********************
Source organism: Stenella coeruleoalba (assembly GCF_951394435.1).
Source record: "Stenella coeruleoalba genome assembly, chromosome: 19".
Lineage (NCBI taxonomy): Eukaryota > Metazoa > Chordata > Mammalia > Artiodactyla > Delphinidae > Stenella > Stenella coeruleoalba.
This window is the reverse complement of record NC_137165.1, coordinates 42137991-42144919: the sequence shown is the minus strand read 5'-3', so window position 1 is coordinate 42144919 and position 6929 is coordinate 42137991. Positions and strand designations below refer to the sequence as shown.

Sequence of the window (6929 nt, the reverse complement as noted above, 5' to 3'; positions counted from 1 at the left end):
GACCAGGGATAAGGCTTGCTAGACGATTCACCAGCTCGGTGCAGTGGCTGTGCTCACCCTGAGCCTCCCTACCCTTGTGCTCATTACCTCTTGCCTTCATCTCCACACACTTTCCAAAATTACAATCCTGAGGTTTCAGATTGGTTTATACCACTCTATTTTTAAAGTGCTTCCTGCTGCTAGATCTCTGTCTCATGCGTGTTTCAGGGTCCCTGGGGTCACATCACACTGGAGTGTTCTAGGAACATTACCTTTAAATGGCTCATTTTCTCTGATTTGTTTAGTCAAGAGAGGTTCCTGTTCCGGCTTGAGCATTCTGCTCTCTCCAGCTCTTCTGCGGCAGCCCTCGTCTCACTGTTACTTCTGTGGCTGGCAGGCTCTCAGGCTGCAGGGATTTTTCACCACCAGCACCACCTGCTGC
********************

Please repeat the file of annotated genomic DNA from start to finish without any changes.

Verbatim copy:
Source organism: Stenella coeruleoalba (assembly GCF_951394435.1).
Source record: "Stenella coeruleoalba genome assembly, chromosome: 19".
Lineage (NCBI taxonomy): Eukaryota > Metazoa > Chordata > Mammalia > Artiodactyla > Delphinidae > Stenella > Stenella coeruleoalba.
This window is the reverse complement of record NC_137165.1, coordinates 42137991-42144919: the sequence shown is the minus strand read 5'-3', so window position 1 is coordinate 42144919 and position 6929 is coordinate 42137991. Positions and strand designations below refer to the sequence as shown.

Sequence of the window (6929 nt, the reverse complement as noted above, 5' to 3'; positions counted from 1 at the left end):
GACCAGGGATAAGGCTTGCTAGACGATTCACCAGCTCGGTGCAGTGGCTGTGCTCACCCTGAGCCTCCCTACCCTTGTGCTCATTACCTCTTGCCTTCATCTCCACACACTTTCCAAAATTACAATCCTGAGGTTTCAGATTGGTTTATACCACTCTATTTTTAAAGTGCTTCCTGCTGCTAGATCTCTGTCTCATGCGTGTTTCAGGGTCCCTGGGGTCACATCACACTGGAGTGTTCTAGGAACATTACCTTTAAATGGCTCATTTTCTCTGATTTGTTTAGTCAAGAGAGGTTCCTGTTCCGGCTTGAGCATTCTGCTCTCTCCAGCTCTTCTGCGGCAGCCCTCGTCTCACTGTTACTTCTGTGGCTGGCAGGCTCTCAGGCTGCAGGGATTTTTCACCACCAGCACCACCTGCTGC